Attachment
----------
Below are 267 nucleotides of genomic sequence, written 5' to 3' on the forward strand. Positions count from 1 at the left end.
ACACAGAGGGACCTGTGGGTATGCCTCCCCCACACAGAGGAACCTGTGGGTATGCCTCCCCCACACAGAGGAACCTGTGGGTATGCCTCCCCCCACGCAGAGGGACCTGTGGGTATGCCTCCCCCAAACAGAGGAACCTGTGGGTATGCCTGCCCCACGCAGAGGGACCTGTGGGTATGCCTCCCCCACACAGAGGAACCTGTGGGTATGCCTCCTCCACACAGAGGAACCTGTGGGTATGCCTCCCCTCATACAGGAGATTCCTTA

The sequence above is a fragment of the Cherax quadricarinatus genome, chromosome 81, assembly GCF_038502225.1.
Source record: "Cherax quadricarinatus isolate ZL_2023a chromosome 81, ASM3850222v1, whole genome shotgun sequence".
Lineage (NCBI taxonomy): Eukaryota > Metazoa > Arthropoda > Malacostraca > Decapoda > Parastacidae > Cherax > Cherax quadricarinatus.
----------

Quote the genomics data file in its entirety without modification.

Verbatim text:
Below are 267 nucleotides of genomic sequence, written 5' to 3' on the forward strand. Positions count from 1 at the left end.
ACACAGAGGGACCTGTGGGTATGCCTCCCCCACACAGAGGAACCTGTGGGTATGCCTCCCCCACACAGAGGAACCTGTGGGTATGCCTCCCCCCACGCAGAGGGACCTGTGGGTATGCCTCCCCCAAACAGAGGAACCTGTGGGTATGCCTGCCCCACGCAGAGGGACCTGTGGGTATGCCTCCCCCACACAGAGGAACCTGTGGGTATGCCTCCTCCACACAGAGGAACCTGTGGGTATGCCTCCCCTCATACAGGAGATTCCTTA

The sequence above is a fragment of the Cherax quadricarinatus genome, chromosome 81, assembly GCF_038502225.1.
Source record: "Cherax quadricarinatus isolate ZL_2023a chromosome 81, ASM3850222v1, whole genome shotgun sequence".
Lineage (NCBI taxonomy): Eukaryota > Metazoa > Arthropoda > Malacostraca > Decapoda > Parastacidae > Cherax > Cherax quadricarinatus.